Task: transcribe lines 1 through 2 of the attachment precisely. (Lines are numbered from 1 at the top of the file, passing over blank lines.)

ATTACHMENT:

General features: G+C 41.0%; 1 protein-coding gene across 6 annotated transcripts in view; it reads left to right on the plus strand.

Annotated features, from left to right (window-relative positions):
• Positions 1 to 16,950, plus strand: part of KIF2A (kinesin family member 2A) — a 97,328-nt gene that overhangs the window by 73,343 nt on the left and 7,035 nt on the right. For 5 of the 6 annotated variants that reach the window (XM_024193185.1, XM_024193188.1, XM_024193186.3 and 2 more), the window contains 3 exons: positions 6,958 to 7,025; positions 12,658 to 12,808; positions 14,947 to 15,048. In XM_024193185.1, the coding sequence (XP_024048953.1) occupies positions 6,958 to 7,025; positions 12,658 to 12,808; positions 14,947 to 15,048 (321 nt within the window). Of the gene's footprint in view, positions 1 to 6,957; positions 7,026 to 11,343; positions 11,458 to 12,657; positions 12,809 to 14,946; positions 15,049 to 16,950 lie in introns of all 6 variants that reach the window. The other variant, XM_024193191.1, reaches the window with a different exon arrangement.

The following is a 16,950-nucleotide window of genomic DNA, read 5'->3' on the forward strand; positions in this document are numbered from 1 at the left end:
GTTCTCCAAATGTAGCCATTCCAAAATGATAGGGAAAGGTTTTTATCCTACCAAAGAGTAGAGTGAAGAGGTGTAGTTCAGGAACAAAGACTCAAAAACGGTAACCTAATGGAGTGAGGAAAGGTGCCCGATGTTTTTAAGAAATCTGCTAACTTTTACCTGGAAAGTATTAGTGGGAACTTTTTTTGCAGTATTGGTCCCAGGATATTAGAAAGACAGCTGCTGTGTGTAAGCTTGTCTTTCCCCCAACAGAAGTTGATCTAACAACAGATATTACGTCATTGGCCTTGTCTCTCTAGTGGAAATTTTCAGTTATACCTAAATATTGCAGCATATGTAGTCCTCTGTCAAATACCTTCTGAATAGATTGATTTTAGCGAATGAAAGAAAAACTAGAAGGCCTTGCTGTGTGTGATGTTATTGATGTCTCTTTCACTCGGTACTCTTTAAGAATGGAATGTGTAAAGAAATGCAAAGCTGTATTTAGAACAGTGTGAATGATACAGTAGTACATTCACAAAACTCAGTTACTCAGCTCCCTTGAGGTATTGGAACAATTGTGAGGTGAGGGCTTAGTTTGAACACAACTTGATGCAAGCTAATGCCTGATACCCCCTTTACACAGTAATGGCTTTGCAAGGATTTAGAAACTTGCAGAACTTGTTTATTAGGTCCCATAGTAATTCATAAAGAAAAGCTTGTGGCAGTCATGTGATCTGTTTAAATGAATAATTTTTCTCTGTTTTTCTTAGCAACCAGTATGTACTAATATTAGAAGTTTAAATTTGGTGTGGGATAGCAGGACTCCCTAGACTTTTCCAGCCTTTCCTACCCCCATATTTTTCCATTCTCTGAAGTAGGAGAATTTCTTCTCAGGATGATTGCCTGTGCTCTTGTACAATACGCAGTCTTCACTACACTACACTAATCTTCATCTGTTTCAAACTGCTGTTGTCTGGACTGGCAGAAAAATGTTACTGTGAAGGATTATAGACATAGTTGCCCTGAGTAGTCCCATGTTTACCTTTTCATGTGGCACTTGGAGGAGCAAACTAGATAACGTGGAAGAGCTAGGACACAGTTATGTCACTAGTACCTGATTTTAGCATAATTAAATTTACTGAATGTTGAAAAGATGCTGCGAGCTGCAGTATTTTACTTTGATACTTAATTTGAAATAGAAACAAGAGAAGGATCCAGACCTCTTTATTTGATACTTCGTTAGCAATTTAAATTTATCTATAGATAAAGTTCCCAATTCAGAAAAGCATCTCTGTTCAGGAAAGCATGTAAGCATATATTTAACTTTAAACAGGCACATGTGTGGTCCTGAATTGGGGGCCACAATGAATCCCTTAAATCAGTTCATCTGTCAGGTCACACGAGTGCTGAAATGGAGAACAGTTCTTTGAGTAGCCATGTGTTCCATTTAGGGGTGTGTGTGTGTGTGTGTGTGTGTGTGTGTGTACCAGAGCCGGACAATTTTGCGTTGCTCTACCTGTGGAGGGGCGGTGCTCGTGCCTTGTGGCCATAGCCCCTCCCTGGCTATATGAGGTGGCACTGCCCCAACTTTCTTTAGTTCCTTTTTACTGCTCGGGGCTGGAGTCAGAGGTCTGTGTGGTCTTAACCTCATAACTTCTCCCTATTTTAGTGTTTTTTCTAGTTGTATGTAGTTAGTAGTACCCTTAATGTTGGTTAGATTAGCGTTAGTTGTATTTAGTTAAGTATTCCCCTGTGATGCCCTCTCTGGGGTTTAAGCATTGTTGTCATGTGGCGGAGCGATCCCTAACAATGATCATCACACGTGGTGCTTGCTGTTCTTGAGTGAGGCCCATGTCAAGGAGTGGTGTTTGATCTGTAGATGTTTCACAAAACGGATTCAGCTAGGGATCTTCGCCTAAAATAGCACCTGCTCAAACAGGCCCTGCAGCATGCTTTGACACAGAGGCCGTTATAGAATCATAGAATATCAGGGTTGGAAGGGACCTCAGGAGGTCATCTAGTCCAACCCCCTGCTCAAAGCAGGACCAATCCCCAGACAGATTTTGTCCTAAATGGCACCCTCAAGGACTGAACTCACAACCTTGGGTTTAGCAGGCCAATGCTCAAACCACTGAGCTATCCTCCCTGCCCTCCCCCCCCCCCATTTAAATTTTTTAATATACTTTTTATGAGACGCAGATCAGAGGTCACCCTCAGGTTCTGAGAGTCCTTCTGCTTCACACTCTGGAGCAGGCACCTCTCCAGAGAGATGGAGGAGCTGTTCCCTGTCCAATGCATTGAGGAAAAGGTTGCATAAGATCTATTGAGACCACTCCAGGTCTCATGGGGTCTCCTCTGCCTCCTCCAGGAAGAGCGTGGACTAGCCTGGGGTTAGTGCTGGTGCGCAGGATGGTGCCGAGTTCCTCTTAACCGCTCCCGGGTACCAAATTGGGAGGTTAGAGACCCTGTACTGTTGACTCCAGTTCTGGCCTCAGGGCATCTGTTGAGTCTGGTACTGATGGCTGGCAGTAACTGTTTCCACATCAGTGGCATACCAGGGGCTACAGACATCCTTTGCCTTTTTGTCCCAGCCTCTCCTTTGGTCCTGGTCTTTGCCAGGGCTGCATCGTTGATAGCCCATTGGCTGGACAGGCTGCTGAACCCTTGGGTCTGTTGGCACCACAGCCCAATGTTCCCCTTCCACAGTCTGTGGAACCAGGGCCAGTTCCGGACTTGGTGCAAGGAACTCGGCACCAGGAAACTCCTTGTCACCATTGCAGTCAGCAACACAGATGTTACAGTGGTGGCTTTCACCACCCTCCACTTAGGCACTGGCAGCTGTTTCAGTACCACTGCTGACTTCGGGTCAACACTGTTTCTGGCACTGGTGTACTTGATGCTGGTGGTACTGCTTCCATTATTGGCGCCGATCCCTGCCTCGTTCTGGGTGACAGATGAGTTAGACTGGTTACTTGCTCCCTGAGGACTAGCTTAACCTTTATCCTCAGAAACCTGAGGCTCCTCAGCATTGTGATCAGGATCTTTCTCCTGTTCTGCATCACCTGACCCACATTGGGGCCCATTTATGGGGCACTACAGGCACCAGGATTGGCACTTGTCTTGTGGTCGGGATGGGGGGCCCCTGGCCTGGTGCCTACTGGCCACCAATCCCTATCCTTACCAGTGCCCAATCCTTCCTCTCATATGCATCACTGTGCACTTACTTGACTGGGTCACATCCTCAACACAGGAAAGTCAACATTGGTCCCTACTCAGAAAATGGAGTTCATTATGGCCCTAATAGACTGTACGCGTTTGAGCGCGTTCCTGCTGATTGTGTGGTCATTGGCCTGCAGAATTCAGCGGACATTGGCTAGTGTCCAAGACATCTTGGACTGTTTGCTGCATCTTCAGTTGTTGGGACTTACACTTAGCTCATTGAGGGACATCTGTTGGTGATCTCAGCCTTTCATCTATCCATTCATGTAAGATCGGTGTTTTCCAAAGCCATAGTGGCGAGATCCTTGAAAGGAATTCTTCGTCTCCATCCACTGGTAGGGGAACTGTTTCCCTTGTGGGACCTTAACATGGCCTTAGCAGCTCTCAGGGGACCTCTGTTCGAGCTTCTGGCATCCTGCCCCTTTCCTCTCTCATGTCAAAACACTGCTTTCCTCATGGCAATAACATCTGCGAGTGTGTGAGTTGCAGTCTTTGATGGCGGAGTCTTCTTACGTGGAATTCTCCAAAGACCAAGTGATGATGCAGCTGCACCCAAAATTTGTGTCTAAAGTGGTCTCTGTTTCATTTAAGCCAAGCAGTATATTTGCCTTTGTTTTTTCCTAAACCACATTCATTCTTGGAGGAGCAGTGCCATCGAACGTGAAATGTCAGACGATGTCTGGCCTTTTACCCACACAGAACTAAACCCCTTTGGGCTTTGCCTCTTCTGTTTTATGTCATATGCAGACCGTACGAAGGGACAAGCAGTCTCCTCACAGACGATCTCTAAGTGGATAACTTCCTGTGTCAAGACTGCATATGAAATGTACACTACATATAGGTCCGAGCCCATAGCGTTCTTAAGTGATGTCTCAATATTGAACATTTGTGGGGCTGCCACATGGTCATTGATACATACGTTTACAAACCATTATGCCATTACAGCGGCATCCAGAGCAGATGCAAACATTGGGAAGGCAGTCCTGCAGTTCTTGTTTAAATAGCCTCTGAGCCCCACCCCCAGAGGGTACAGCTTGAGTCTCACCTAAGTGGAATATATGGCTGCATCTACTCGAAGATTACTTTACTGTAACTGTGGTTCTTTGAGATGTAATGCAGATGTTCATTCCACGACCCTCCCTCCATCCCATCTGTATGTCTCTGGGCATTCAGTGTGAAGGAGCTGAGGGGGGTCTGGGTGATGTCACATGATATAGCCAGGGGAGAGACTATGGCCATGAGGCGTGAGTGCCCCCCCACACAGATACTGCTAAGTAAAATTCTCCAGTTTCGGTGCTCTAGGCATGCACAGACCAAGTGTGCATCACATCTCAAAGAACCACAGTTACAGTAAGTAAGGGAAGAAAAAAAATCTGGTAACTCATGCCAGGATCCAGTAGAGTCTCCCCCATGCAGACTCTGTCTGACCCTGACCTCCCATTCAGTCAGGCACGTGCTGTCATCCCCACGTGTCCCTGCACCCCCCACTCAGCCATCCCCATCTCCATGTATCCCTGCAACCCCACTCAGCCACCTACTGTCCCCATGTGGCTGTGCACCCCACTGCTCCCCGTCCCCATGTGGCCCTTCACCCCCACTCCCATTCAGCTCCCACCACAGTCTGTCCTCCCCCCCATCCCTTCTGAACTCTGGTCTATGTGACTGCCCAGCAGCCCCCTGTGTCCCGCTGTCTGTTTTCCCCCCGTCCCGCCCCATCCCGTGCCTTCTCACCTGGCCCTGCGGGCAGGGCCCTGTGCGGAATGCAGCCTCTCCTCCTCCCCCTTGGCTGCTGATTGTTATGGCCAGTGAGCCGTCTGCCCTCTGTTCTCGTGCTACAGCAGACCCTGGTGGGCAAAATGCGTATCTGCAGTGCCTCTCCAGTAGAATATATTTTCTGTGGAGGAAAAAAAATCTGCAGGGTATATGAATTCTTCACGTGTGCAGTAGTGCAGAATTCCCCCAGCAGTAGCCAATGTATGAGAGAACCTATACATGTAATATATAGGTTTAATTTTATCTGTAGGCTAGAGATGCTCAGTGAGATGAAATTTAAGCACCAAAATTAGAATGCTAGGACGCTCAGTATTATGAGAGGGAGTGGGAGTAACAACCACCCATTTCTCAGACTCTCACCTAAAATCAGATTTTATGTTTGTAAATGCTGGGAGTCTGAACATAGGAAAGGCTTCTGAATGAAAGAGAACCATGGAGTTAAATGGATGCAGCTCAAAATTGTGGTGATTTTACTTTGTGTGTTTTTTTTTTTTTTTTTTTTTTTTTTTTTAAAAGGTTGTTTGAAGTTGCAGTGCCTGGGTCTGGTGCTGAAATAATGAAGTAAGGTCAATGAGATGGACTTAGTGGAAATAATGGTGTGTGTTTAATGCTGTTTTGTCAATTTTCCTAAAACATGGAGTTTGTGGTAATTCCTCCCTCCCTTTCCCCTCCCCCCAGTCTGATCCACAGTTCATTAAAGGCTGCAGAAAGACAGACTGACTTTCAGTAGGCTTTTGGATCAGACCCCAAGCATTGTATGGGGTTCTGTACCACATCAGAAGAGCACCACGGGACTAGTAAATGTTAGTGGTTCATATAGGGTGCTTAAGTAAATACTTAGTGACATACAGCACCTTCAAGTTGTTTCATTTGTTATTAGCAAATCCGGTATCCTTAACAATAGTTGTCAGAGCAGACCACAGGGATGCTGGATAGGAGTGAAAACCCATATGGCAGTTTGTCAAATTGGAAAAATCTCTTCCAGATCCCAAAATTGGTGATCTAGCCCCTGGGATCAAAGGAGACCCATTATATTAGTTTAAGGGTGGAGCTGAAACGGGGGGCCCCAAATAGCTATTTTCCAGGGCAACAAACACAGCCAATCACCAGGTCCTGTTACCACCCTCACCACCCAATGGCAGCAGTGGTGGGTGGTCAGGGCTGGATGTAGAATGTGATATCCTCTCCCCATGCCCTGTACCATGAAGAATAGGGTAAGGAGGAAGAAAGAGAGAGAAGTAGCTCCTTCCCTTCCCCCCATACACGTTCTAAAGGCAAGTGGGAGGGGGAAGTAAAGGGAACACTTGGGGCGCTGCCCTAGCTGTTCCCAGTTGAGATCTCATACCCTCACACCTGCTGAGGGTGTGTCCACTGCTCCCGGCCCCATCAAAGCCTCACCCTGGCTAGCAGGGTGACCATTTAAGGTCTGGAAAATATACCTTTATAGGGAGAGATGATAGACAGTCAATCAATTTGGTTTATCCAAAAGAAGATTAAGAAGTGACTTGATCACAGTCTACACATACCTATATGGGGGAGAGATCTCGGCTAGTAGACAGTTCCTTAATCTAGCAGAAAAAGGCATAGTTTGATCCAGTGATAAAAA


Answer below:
General features: G+C 41.0%; 1 protein-coding gene across 6 annotated transcripts in view; it reads left to right on the plus strand.

Annotated features, from left to right (window-relative positions):